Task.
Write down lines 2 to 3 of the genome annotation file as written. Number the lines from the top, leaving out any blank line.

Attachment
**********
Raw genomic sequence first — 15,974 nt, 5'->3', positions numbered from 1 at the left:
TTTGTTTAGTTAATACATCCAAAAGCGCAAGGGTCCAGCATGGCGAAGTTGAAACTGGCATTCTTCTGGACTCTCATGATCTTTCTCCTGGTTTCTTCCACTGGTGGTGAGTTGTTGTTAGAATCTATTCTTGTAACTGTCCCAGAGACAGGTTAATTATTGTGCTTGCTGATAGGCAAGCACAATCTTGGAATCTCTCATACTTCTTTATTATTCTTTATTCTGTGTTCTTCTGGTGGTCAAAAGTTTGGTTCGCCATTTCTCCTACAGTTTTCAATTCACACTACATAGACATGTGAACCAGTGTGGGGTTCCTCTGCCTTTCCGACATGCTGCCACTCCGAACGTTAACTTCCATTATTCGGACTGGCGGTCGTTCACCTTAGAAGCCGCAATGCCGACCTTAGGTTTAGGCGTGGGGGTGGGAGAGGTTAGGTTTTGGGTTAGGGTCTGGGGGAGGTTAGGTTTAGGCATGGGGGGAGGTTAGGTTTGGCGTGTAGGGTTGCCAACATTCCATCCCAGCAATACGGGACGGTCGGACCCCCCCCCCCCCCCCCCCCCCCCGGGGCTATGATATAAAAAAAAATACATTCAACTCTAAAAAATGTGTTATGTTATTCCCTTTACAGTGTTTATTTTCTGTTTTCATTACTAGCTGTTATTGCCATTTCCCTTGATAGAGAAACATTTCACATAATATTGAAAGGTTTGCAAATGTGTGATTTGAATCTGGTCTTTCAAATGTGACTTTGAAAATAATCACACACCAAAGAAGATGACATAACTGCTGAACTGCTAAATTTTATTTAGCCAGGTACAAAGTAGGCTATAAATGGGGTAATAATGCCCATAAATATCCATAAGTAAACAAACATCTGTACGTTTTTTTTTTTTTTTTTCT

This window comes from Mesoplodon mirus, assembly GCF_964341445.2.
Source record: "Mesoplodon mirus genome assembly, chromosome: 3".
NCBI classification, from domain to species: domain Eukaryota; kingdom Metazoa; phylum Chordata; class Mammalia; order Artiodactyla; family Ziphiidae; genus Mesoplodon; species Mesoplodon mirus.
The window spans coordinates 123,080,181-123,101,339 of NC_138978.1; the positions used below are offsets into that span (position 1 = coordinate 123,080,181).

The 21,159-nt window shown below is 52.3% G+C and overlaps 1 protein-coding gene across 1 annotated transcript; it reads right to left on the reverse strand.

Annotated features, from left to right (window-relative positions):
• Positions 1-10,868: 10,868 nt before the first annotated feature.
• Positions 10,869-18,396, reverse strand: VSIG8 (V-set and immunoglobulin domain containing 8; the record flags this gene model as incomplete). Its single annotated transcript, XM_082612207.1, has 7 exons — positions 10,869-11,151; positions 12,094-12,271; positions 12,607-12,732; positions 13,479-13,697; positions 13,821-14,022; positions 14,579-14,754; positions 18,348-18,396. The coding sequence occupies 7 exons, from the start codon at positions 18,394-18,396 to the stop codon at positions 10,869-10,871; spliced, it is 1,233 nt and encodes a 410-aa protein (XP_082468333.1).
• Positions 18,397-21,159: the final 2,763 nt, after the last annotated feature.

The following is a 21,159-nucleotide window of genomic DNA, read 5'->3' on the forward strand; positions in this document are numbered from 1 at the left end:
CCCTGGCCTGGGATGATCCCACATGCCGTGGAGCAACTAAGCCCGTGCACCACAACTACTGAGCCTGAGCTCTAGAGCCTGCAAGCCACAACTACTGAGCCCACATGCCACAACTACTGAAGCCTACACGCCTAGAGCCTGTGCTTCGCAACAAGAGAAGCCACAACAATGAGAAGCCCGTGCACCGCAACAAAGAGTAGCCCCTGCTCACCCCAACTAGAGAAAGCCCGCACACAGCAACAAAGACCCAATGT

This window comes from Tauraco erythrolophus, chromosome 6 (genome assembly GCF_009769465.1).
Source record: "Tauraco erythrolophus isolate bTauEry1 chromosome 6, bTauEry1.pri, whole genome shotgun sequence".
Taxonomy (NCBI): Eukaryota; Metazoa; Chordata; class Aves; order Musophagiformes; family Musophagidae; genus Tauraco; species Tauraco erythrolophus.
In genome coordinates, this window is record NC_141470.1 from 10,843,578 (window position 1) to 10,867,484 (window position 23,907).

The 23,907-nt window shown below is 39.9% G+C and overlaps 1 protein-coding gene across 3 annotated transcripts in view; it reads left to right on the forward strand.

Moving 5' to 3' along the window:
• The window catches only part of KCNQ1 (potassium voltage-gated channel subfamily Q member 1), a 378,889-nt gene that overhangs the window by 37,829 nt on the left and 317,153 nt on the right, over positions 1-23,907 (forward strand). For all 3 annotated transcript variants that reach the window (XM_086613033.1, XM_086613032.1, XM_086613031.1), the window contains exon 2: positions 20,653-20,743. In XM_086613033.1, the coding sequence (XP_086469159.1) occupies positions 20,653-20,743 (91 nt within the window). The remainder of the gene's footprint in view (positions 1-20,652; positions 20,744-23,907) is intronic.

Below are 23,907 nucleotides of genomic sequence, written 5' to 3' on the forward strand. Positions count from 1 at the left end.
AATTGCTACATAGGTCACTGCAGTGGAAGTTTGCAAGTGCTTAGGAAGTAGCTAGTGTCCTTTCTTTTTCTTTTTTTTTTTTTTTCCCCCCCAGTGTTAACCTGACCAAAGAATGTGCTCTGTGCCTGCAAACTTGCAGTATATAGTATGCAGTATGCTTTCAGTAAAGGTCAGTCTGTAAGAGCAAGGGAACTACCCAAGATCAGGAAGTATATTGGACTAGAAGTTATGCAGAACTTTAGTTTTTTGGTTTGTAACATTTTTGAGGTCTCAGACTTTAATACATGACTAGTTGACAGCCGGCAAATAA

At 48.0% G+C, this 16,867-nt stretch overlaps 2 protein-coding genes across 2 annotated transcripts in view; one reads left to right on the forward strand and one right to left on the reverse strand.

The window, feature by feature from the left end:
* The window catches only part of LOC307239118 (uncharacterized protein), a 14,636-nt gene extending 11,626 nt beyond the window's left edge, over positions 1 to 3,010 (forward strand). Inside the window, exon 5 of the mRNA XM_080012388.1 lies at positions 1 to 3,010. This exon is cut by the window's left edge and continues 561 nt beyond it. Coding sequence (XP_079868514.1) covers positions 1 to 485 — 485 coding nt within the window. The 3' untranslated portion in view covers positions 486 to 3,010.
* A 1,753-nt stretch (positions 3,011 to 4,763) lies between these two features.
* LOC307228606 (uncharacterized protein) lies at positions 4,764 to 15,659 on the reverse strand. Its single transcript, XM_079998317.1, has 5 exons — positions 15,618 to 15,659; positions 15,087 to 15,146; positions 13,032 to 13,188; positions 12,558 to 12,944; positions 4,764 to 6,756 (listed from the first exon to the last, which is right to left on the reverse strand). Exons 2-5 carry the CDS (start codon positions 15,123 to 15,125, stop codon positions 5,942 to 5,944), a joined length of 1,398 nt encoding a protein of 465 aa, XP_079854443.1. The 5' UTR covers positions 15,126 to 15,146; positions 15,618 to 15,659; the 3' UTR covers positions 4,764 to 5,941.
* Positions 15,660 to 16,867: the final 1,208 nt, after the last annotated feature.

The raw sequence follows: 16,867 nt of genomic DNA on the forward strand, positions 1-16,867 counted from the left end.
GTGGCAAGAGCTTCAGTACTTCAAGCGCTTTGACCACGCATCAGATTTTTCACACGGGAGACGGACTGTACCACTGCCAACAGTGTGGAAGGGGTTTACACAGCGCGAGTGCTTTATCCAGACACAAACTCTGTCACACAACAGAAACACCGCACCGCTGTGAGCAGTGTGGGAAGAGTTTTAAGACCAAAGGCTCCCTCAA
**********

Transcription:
TTTGTTTAGTTAATACATCCAAAAGCGCAAGGGTCCAGCATGGCGAAGTTGAAACTGGCATTCTTCTGGACTCTCATGATCTTTCTCCTGGTTTCTTCCACTGGTGGTGAGTTGTTGTTAGAATCTATTCTTGTAACTGTCCCAGAGACAGGTTAATTATTGTGCTTGCTGATAGGCAAGCACAATCTTGGAATCTCTCATACTTCTTTATTATTCTTTATTCTGTGTTCTTCTGGTGGTCAAAAGTTTGGTTCGCCATTTCTCCTACAGTTTTCAATTCACACTACATAGACATGTGAACCAGTGTGGGGTTCCTCTGCCTTTCCGACATGCTGCCACTCCGAACGTTAACTTCCATTATTCGGACTGGCGGTCGTTCACCTTAGAAGCCGCAATGCCGACCTTAGGTTTAGGCGTGGGGGTGGGAGAGGTTAGGTTTTGGGTTAGGGTCTGGGGGAGGTTAGGTTTAGGCATGGGGGGAGGTTAGGTTTGGCGTGTAGGGTTGCCAACATTCCATCCCAGCAATACGGGACGGTCGGACCCCCCCCCCCCCCCCCCCCCCCCGGGGCTATGATATAAAAAAAAATACATTCAACTCTAAAAAATGTGTTATGTTATTCCCTTTACAGTGTTTATTTTCTGTTTTCATTACTAGCTGTTATTGCCATTTCCCTTGATAGAGAAACATTTCACATAATATTGAAAGGTTTGCAAATGTGTGATTTGAATCTGGTCTTTCAAATGTGACTTTGAAAATAATCACACACCAAAGAAGATGACATAACTGCTGAACTGCTAAATTTTATTTAGCCAGGTACAAAGTAGGCTATAAATGGGGTAATAATGCCCATAAATATCCATAAGTAAACAAACATCTGTACGTTTTTTTTTTTTTTTTTCT

This window comes from Mesoplodon mirus, assembly GCF_964341445.2.